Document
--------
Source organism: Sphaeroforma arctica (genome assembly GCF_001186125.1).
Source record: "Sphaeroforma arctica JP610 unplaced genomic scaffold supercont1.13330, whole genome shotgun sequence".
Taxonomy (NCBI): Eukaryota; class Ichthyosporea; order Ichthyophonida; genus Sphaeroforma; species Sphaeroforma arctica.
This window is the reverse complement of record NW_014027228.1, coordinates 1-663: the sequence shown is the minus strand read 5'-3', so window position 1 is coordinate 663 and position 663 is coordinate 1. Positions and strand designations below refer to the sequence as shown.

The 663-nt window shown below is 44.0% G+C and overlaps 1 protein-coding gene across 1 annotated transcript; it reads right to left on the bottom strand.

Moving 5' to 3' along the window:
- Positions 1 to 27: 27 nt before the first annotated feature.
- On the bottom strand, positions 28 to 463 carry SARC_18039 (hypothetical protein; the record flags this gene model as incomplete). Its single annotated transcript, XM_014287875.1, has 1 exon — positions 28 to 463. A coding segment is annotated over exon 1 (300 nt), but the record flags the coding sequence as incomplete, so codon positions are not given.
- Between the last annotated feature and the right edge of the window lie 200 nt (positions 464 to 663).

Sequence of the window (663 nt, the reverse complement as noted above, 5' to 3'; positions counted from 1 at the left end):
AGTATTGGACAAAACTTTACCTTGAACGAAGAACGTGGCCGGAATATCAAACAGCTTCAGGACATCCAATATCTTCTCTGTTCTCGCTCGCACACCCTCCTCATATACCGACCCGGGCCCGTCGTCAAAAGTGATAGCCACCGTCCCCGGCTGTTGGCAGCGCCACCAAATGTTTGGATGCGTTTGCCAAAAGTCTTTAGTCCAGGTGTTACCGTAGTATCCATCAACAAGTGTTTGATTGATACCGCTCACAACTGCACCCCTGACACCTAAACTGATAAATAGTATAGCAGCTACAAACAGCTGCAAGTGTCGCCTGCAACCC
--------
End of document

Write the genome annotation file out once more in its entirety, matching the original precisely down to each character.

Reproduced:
Source organism: Sphaeroforma arctica (genome assembly GCF_001186125.1).
Source record: "Sphaeroforma arctica JP610 unplaced genomic scaffold supercont1.13330, whole genome shotgun sequence".
Taxonomy (NCBI): Eukaryota; class Ichthyosporea; order Ichthyophonida; genus Sphaeroforma; species Sphaeroforma arctica.
This window is the reverse complement of record NW_014027228.1, coordinates 1-663: the sequence shown is the minus strand read 5'-3', so window position 1 is coordinate 663 and position 663 is coordinate 1. Positions and strand designations below refer to the sequence as shown.

The 663-nt window shown below is 44.0% G+C and overlaps 1 protein-coding gene across 1 annotated transcript; it reads right to left on the bottom strand.

Moving 5' to 3' along the window:
- Positions 1 to 27: 27 nt before the first annotated feature.
- On the bottom strand, positions 28 to 463 carry SARC_18039 (hypothetical protein; the record flags this gene model as incomplete). Its single annotated transcript, XM_014287875.1, has 1 exon — positions 28 to 463. A coding segment is annotated over exon 1 (300 nt), but the record flags the coding sequence as incomplete, so codon positions are not given.
- Between the last annotated feature and the right edge of the window lie 200 nt (positions 464 to 663).

Sequence of the window (663 nt, the reverse complement as noted above, 5' to 3'; positions counted from 1 at the left end):
AGTATTGGACAAAACTTTACCTTGAACGAAGAACGTGGCCGGAATATCAAACAGCTTCAGGACATCCAATATCTTCTCTGTTCTCGCTCGCACACCCTCCTCATATACCGACCCGGGCCCGTCGTCAAAAGTGATAGCCACCGTCCCCGGCTGTTGGCAGCGCCACCAAATGTTTGGATGCGTTTGCCAAAAGTCTTTAGTCCAGGTGTTACCGTAGTATCCATCAACAAGTGTTTGATTGATACCGCTCACAACTGCACCCCTGACACCTAAACTGATAAATAGTATAGCAGCTACAAACAGCTGCAAGTGTCGCCTGCAACCC